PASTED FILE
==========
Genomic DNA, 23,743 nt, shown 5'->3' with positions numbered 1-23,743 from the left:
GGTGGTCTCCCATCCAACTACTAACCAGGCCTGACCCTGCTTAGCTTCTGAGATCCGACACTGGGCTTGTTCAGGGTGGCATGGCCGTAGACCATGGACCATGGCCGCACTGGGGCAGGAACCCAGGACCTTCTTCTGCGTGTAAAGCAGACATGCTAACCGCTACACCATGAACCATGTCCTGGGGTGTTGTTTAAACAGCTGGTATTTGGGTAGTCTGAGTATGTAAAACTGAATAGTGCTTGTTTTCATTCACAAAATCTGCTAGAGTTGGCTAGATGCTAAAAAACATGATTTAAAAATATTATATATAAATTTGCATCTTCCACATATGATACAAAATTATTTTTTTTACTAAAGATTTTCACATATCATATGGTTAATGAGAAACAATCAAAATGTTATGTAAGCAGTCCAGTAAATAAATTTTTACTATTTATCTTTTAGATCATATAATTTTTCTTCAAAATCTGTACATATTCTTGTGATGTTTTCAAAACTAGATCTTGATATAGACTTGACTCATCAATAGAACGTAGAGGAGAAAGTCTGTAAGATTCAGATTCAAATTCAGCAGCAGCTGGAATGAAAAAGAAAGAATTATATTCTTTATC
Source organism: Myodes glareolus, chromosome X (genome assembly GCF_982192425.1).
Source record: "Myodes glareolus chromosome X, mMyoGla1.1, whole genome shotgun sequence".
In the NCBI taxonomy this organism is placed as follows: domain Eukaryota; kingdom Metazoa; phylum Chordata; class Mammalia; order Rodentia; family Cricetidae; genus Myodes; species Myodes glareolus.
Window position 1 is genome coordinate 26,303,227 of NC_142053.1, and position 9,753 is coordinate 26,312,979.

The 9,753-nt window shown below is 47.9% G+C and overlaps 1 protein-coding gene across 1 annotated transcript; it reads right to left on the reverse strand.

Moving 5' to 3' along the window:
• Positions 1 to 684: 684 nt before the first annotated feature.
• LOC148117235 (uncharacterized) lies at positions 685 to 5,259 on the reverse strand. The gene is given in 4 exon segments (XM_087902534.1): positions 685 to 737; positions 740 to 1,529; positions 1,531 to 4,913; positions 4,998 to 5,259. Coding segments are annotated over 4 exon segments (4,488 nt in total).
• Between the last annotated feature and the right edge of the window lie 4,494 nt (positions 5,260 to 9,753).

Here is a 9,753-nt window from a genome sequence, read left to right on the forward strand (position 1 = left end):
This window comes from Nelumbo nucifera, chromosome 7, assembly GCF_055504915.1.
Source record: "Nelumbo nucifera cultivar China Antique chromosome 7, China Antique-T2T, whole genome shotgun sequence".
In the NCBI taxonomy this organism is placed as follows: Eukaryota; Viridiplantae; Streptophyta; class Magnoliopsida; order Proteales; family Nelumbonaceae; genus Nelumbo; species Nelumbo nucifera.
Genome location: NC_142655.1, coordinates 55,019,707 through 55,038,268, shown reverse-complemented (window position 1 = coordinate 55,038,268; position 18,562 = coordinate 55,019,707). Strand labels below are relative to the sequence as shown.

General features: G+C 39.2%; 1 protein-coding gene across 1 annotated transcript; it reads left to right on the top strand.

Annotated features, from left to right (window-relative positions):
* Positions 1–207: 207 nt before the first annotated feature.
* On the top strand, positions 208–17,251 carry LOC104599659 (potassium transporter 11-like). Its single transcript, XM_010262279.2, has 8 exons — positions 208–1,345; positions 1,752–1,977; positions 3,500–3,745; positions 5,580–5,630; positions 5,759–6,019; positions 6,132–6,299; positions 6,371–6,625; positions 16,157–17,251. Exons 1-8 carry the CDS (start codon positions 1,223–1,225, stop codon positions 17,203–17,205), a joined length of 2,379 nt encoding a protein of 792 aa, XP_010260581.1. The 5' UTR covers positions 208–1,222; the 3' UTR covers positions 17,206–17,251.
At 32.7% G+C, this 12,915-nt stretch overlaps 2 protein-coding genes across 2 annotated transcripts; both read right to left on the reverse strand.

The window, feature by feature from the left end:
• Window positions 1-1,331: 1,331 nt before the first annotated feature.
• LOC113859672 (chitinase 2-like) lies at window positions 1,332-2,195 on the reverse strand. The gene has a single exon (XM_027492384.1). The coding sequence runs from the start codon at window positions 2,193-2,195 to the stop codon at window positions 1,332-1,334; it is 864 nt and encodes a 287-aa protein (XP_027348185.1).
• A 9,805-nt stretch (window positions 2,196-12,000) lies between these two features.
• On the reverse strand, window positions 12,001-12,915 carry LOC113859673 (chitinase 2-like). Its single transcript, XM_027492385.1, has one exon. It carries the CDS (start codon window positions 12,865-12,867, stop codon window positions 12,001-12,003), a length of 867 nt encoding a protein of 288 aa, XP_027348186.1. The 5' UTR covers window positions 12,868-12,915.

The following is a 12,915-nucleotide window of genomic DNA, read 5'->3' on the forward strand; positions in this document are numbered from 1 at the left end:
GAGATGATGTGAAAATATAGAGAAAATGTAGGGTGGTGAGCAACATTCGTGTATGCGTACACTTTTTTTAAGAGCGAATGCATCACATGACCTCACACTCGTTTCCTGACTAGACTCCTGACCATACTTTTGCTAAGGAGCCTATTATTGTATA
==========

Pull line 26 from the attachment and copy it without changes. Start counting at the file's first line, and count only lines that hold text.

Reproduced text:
• On the reverse strand, window positions 12,001-12,915 carry LOC113859673 (chitinase 2-like). Its single transcript, XM_027492385.1, has one exon. It carries the CDS (start codon window positions 12,865-12,867, stop codon window positions 12,001-12,003), a length of 867 nt encoding a protein of 288 aa, XP_027348186.1. The 5' UTR covers window positions 12,868-12,915.